, Contributed by: Alex Lopez PostmaAbstract: This paper explores the assumptions of civilizational identities purely based on cultural, religious or geographical distinctions and their limitations. It reviews the ‘civilizations’ discourse in IR and discusses the concept of ‘civilization states’ in the context of China and India. It analyzes the key components of civilizational overlaps and exchanges between these two countries and the invocation of their ‘civilization-state’ identity in their contemporary bilateral relations. Rejecting Huntington’s ‘clash of civilizations’ hypothesis in understanding ‘civilization-states’ like China and India, I conclude that it is critical to understand how states perceive their civilizational heritage, which both facilitates and impedes bilateral exchanges and the conduct of international relations.
Comment: Offers a critique of the basic assumptions in IR. Argues that any purposeful analysis of the China-India bilateral relationship and their worldviews is not possible without studying their inter-civilizational links. This text could be used to discuss cultural generalizations and cross cultural links. Suitable for a course on postcolonial IR.Export citation in BibTeX formatExport text citationView this text on PhilPapersExport citation in Reference Manager formatExport citation in EndNote formatExport citation in Zotero format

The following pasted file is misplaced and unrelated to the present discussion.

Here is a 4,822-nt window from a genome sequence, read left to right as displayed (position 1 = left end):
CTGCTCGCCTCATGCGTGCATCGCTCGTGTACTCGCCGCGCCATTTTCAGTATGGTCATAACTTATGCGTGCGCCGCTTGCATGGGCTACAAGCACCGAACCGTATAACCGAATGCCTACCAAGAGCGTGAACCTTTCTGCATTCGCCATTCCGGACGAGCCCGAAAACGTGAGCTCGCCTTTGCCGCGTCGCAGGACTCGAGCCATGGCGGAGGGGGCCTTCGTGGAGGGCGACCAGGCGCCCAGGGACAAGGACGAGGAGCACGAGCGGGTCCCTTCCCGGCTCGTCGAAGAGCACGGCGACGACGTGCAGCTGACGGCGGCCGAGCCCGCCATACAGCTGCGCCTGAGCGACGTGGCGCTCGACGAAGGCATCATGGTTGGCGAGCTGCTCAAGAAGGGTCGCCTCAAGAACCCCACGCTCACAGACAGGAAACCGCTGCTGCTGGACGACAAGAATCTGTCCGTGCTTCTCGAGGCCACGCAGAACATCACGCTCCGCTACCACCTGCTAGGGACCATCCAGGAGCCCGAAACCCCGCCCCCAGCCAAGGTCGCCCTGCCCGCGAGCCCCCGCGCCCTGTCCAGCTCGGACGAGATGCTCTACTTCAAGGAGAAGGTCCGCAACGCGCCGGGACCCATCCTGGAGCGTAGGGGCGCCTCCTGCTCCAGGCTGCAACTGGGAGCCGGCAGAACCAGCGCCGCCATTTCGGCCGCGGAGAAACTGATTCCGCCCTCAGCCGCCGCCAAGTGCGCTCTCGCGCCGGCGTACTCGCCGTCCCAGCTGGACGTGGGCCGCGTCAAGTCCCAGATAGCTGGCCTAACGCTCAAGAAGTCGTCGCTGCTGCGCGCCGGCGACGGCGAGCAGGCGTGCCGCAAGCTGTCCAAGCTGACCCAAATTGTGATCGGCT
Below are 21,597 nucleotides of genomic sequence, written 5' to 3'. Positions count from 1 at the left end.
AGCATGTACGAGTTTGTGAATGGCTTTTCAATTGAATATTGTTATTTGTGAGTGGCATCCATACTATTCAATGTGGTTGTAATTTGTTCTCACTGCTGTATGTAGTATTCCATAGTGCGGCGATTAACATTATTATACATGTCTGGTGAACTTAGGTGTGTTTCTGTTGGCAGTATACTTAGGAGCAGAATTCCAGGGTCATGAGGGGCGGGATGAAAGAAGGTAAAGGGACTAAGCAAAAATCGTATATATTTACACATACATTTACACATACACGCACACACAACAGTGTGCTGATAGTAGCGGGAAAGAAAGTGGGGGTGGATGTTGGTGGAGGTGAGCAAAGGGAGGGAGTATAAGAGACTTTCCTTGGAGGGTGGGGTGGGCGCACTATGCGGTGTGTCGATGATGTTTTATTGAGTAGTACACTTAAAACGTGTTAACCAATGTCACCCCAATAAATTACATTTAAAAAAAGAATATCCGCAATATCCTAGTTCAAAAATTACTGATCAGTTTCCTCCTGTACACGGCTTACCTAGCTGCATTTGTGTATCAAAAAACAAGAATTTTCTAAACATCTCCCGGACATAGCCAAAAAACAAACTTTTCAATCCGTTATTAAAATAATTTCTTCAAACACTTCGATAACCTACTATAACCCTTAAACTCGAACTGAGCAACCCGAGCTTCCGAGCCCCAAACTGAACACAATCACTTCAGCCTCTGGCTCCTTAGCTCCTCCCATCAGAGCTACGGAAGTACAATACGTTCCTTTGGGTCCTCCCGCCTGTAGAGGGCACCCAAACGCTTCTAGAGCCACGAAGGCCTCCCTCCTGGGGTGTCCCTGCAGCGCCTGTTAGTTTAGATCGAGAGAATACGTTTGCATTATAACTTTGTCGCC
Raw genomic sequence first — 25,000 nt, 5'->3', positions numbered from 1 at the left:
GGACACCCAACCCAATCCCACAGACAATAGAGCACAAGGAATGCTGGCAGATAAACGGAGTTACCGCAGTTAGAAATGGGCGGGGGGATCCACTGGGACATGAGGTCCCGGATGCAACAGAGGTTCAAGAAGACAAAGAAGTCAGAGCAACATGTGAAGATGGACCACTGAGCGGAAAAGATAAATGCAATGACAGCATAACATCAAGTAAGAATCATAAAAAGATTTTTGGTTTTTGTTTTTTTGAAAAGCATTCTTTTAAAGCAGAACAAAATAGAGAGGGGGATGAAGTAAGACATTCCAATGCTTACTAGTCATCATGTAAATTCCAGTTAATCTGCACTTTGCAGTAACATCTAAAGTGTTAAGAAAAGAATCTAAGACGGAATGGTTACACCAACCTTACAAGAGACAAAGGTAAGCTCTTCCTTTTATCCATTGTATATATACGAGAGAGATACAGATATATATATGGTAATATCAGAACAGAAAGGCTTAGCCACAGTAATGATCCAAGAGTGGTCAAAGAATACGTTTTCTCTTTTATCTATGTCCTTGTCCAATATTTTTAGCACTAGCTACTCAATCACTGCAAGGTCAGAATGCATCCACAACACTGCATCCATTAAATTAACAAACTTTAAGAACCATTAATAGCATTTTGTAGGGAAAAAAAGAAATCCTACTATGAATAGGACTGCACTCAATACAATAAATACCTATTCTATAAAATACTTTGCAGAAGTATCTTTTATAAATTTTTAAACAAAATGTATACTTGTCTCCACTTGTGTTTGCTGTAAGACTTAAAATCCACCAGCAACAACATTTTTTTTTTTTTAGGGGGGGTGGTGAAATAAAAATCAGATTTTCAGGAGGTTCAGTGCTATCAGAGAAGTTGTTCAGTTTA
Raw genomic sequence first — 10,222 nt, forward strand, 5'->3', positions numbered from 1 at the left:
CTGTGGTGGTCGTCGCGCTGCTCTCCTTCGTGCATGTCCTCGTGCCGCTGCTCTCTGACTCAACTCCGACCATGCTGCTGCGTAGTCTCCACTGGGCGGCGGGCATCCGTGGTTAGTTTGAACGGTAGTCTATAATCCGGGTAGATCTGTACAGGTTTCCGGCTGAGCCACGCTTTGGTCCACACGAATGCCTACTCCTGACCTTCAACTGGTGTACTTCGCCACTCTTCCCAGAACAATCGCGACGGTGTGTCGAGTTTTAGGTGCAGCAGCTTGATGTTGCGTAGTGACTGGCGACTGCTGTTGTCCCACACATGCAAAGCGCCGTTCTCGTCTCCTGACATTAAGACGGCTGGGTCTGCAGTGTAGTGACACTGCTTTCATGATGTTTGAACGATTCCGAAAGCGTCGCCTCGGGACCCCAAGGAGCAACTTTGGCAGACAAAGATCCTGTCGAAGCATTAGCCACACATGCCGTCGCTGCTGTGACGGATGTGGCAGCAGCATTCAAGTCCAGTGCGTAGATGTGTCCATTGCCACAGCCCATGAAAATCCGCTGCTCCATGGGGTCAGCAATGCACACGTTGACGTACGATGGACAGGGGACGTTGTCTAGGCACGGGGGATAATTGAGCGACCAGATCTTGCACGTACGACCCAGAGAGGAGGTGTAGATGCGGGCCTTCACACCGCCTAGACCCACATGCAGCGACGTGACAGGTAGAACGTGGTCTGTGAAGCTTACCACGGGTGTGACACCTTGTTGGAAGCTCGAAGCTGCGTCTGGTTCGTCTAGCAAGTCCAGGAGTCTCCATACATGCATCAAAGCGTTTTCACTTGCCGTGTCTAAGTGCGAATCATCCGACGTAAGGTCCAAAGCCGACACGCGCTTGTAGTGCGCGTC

Bajpai, Ravi Dutt. Civilizational Perspectives in International Relations and Contemporary China-India Relations
2018, Civilizational Perspectives in International Relations and Contemporary China-India Relations. in "The ‘Clash of Civilizations’ 25 Years On: A Multidisciplinary Appraisal" eds Orsi, D. E-International Relations Publishing